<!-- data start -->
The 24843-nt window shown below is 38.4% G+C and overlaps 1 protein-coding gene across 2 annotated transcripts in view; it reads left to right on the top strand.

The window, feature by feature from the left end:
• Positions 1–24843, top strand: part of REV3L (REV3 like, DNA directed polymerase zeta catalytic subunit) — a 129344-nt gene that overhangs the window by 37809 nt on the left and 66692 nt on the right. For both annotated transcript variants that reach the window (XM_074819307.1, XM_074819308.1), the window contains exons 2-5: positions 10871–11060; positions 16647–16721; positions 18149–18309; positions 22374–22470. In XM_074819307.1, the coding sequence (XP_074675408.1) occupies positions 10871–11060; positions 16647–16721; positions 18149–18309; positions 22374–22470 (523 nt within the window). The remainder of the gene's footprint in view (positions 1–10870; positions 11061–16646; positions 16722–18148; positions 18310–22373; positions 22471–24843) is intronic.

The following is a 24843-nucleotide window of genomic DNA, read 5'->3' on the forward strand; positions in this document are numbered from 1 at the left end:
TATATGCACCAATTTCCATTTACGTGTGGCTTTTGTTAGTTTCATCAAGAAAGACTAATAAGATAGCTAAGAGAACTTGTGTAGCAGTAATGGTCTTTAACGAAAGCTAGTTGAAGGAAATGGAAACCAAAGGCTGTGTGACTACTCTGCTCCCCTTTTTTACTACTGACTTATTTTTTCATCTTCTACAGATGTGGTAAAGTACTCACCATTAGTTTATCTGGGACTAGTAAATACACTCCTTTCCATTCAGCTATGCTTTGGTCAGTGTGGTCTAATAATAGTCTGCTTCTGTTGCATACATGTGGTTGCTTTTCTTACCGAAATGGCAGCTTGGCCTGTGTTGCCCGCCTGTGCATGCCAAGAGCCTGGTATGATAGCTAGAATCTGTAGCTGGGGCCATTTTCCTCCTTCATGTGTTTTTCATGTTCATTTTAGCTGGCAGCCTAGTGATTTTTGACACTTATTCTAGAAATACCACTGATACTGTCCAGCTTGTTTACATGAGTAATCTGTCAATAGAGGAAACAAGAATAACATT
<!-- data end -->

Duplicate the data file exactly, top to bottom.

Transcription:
The 24843-nt window shown below is 38.4% G+C and overlaps 1 protein-coding gene across 2 annotated transcripts in view; it reads left to right on the top strand.

The window, feature by feature from the left end:
• Positions 1–24843, top strand: part of REV3L (REV3 like, DNA directed polymerase zeta catalytic subunit) — a 129344-nt gene that overhangs the window by 37809 nt on the left and 66692 nt on the right. For both annotated transcript variants that reach the window (XM_074819307.1, XM_074819308.1), the window contains exons 2-5: positions 10871–11060; positions 16647–16721; positions 18149–18309; positions 22374–22470. In XM_074819307.1, the coding sequence (XP_074675408.1) occupies positions 10871–11060; positions 16647–16721; positions 18149–18309; positions 22374–22470 (523 nt within the window). The remainder of the gene's footprint in view (positions 1–10870; positions 11061–16646; positions 16722–18148; positions 18310–22373; positions 22471–24843) is intronic.

The following is a 24843-nucleotide window of genomic DNA, read 5'->3' on the forward strand; positions in this document are numbered from 1 at the left end:
TATATGCACCAATTTCCATTTACGTGTGGCTTTTGTTAGTTTCATCAAGAAAGACTAATAAGATAGCTAAGAGAACTTGTGTAGCAGTAATGGTCTTTAACGAAAGCTAGTTGAAGGAAATGGAAACCAAAGGCTGTGTGACTACTCTGCTCCCCTTTTTTACTACTGACTTATTTTTTCATCTTCTACAGATGTGGTAAAGTACTCACCATTAGTTTATCTGGGACTAGTAAATACACTCCTTTCCATTCAGCTATGCTTTGGTCAGTGTGGTCTAATAATAGTCTGCTTCTGTTGCATACATGTGGTTGCTTTTCTTACCGAAATGGCAGCTTGGCCTGTGTTGCCCGCCTGTGCATGCCAAGAGCCTGGTATGATAGCTAGAATCTGTAGCTGGGGCCATTTTCCTCCTTCATGTGTTTTTCATGTTCATTTTAGCTGGCAGCCTAGTGATTTTTGACACTTATTCTAGAAATACCACTGATACTGTCCAGCTTGTTTACATGAGTAATCTGTCAATAGAGGAAACAAGAATAACATT